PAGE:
Children and Digital Dumpsites (WHO)
Report: https://www.who.int/publications/i/item/9789240023901
Summary for Policy-makers in English, French, Spanish & Portuguese: https://www.who.int/publications/i/item/9789240024557
Effective and binding action is urgently required to protect the millions of children, adolescents and expectant mothers worldwide whose health is jeopardized by the informal processing of discarded electrical or electronic devices according to a new ground-breaking report from the World Health Organization. As many as 12.9 million women are working in the informal waste sector, which potentially exposes them to toxic e-waste and puts them and their unborn children at risk. Meanwhile more than 18 million children and adolescents, some as young as 5 years of age, are actively engaged in the informal industrial sector, of which waste processing is a sub-sector. Children are often engaged by parents or caregivers in e-waste recycling because their small hands are more dexterous than those of adults. Other children live, go to school and play near e-waste recycling centres where high levels of toxic chemicals, mostly lead and mercury, can damage their intellectual abilities. Children exposed to e-waste are particularly vulnerable to the toxic chemicals they contain due to their smaller size, less developed organs and rapid rate of growth and development. They absorb more pollutants relative to their size and are less able to metabolize or eradicate toxic substances from their bodies.

European regional status report on preventing violence against children 2020 (WHO/Europe)
https://apps.who.int/iris/bitstream/handle/10665/341048/9789289055499-eng.pdf
At least 55 million children in the WHO European Region experience some form of violence in their lifetime. Violence against children is a leading public health problem with devastating consequences for the victims and their families. The total annual cost to the health systems of the Region of not preventing adverse childhood experiences, including violence, amounts to US$ 581 billion. This publication explores the progress that countries have made in implementing activities to achieve the Sustainable Development Goal (SDG) targets on ending violence against children by 2030 through the lens of the seven INSPIRE evidence-based strategies for ending violence against children. Data collected through a survey of government-appointed national data coordinators in 45 of the 53 Member States of the Region show that government support for the implementation of INSPIRE was highest for implementation and enforcement of laws (95%) and parent and caregiver support (78%), and lowest for income and economic strengthening (37%). Surveillance of violence against children remains inadequate, and most countries do not undertake regular surveys. To achieve the SDG targets, more support from governments is needed.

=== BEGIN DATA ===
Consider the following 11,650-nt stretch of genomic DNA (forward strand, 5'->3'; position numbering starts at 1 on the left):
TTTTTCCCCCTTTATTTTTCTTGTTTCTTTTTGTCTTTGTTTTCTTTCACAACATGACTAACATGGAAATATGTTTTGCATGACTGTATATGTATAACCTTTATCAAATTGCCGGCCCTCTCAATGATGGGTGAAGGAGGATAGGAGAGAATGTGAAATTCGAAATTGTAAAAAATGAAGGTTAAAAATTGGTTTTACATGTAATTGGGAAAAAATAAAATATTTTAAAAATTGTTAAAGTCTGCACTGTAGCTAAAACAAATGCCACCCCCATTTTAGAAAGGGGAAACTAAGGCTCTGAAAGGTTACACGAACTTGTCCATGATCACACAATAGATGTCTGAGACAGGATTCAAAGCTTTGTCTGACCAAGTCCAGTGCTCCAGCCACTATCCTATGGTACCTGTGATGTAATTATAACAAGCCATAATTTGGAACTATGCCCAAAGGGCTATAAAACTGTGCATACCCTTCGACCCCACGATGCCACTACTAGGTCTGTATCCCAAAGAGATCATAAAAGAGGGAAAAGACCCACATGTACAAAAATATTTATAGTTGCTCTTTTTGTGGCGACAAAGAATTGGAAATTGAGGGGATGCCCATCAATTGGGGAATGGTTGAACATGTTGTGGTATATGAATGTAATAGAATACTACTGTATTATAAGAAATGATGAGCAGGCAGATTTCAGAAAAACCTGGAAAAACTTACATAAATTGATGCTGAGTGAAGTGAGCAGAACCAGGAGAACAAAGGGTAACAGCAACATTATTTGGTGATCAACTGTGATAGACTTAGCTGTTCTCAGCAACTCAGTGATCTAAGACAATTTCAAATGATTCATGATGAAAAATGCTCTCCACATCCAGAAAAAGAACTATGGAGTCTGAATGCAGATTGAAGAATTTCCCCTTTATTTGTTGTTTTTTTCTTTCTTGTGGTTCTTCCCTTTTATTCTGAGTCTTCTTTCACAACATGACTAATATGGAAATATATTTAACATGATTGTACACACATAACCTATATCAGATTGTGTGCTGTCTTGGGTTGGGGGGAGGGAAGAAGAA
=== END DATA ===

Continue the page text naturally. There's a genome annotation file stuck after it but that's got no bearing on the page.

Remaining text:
Promotion and protection of the human rights and fundamental freedoms of Africans and of people of African descent against excessive use of force and other human rights violations by law enforcement officers: Report of the United Nations High Commissioner for Human Rights (A/HRC/47/53, 1 June 2021)
English, French & Spanish: https://undocs.org/A/HRC/47/53
Conference Room Paper: https://www.ohchr.org/Documents/Issues/Racism/A_HRC_47_CRP_1.pdf
UN High Commissioner for Human Rights Michelle Bachelet on Monday issued an urgent call for States to adopt a “transformative agenda” to uproot systemic racism, as she published a report casting a spotlight on the litany of violations of economic, social, cultural, civil and political rights suffered by people of African descent – on a daily basis and across different States and jurisdictions. The report states that the worldwide mobilization of people calling for racial justice has forced a long-delayed reckoning with racism and shifted debates towards a focus on the systemic nature of racism and the institutions that perpetrate it. The UN Human Rights Office was mandated in June 2020 by Human Rights Council resolution 43/1 – in the wake of the murder of George Floyd in the United States – to produce a comprehensive report on systemic racism, violations of international human rights law against Africans and people of African descent by law enforcement agencies, government responses to anti-racism peaceful protests, as well as accountability and redress for victims. The analysis carried out by the Office is based on online consultations with over 340 individuals, mostly of African descent; over 110 written contributions, including with States; on a review of publicly available material; and on additional consultations with relevant experts. The report details the “compounding inequalities” and “stark socioeconomic and political marginalization” that afflict people of African descent in many States. Across numerous countries, most notably in North and South America and in Europe, people of African descent disproportionately live in poverty and face serious barriers in accessing their rights to education, healthcare, employment, adequate housing and clean water, as well as to political participation, and other fundamental human rights.

Report on means to address the human rights impact of pushbacks of migrants on land and at sea: Report of the Special Rapporteur on the human rights of migrants, Felipe González Morales (A/HRC/47/30, 12 May 2021)
English, French & Spanish: https://undocs.org/A/HRC/47/30